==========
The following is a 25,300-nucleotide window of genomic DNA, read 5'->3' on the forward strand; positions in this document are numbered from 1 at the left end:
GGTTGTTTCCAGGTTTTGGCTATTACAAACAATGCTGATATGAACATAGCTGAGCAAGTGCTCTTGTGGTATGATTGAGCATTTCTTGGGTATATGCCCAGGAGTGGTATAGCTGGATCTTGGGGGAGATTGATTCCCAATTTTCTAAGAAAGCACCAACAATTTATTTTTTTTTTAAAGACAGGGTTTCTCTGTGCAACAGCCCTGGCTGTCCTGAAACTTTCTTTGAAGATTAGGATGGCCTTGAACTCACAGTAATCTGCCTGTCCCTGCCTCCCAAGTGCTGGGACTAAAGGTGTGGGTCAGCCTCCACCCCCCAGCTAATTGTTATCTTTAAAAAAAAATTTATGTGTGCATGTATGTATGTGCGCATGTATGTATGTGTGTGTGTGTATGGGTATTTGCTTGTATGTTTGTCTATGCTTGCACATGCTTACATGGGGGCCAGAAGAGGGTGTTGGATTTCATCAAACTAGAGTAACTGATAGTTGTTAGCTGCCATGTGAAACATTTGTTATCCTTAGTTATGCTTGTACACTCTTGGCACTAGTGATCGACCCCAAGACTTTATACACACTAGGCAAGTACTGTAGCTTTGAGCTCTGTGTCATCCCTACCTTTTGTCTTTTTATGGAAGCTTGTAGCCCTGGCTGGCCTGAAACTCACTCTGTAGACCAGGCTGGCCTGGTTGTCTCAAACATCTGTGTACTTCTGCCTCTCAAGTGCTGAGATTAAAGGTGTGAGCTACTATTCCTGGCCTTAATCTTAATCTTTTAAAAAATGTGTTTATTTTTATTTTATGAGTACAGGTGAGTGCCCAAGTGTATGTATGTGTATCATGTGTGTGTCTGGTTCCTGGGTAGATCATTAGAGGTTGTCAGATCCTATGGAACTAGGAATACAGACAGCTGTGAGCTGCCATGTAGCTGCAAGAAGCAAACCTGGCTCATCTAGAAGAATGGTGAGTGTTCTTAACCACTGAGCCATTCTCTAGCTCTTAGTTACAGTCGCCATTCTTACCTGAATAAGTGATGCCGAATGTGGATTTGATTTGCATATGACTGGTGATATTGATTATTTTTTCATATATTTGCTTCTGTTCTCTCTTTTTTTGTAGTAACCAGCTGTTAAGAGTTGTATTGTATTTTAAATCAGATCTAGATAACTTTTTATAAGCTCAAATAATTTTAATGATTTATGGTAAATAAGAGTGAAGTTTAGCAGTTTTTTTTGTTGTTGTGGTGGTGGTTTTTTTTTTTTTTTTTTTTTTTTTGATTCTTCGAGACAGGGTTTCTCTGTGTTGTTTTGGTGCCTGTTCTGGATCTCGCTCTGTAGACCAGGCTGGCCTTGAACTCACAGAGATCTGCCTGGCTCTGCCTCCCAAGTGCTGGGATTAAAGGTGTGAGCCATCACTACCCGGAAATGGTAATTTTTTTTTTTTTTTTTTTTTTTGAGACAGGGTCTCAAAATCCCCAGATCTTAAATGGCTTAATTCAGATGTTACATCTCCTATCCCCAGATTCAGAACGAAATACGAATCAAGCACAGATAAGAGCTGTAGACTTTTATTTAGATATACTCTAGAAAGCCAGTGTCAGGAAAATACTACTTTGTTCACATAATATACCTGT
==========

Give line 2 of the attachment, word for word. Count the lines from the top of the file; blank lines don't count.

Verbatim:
GGTTGTTTCCAGGTTTTGGCTATTACAAACAATGCTGATATGAACATAGCTGAGCAAGTGCTCTTGTGGTATGATTGAGCATTTCTTGGGTATATGCCCAGGAGTGGTATAGCTGGATCTTGGGGGAGATTGATTCCCAATTTTCTAAGAAAGCACCAACAATTTATTTTTTTTTTAAAGACAGGGTTTCTCTGTGCAACAGCCCTGGCTGTCCTGAAACTTTCTTTGAAGATTAGGATGGCCTTGAACTCACAGTAATCTGCCTGTCCCTGCCTCCCAAGTGCTGGGACTAAAGGTGTGGGTCAGCCTCCACCCCCCAGCTAATTGTTATCTTTAAAAAAAAATTTATGTGTGCATGTATGTATGTGCGCATGTATGTATGTGTGTGTGTGTATGGGTATTTGCTTGTATGTTTGTCTATGCTTGCACATGCTTACATGGGGGCCAGAAGAGGGTGTTGGATTTCATCAAACTAGAGTAACTGATAGTTGTTAGCTGCCATGTGAAACATTTGTTATCCTTAGTTATGCTTGTACACTCTTGGCACTAGTGATCGACCCCAAGACTTTATACACACTAGGCAAGTACTGTAGCTTTGAGCTCTGTGTCATCCCTACCTTTTGTCTTTTTATGGAAGCTTGTAGCCCTGGCTGGCCTGAAACTCACTCTGTAGACCAGGCTGGCCTGGTTGTCTCAAACATCTGTGTACTTCTGCCTCTCAAGTGCTGAGATTAAAGGTGTGAGCTACTATTCCTGGCCTTAATCTTAATCTTTTAAAAAATGTGTTTATTTTTATTTTATGAGTACAGGTGAGTGCCCAAGTGTATGTATGTGTATCATGTGTGTGTCTGGTTCCTGGGTAGATCATTAGAGGTTGTCAGATCCTATGGAACTAGGAATACAGACAGCTGTGAGCTGCCATGTAGCTGCAAGAAGCAAACCTGGCTCATCTAGAAGAATGGTGAGTGTTCTTAACCACTGAGCCATTCTCTAGCTCTTAGTTACAGTCGCCATTCTTACCTGAATAAGTGATGCCGAATGTGGATTTGATTTGCATATGACTGGTGATATTGATTATTTTTTCATATATTTGCTTCTGTTCTCTCTTTTTTTGTAGTAACCAGCTGTTAAGAGTTGTATTGTATTTTAAATCAGATCTAGATAACTTTTTATAAGCTCAAATAATTTTAATGATTTATGGTAAATAAGAGTGAAGTTTAGCAGTTTTTTTTGTTGTTGTGGTGGTGGTTTTTTTTTTTTTTTTTTTTTTTTTGATTCTTCGAGACAGGGTTTCTCTGTGTTGTTTTGGTGCCTGTTCTGGATCTCGCTCTGTAGACCAGGCTGGCCTTGAACTCACAGAGATCTGCCTGGCTCTGCCTCCCAAGTGCTGGGATTAAAGGTGTGAGCCATCACTACCCGGAAATGGTAATTTTTTTTTTTTTTTTTTTTTTTGAGACAGGGTCTCAAAATCCCCAGATCTTAAATGGCTTAATTCAGATGTTACATCTCCTATCCCCAGATTCAGAACGAAATACGAATCAAGCACAGATAAGAGCTGTAGACTTTTATTTAGATATACTCTAGAAAGCCAGTGTCAGGAAAATACTACTTTGTTCACATAATATACCTGT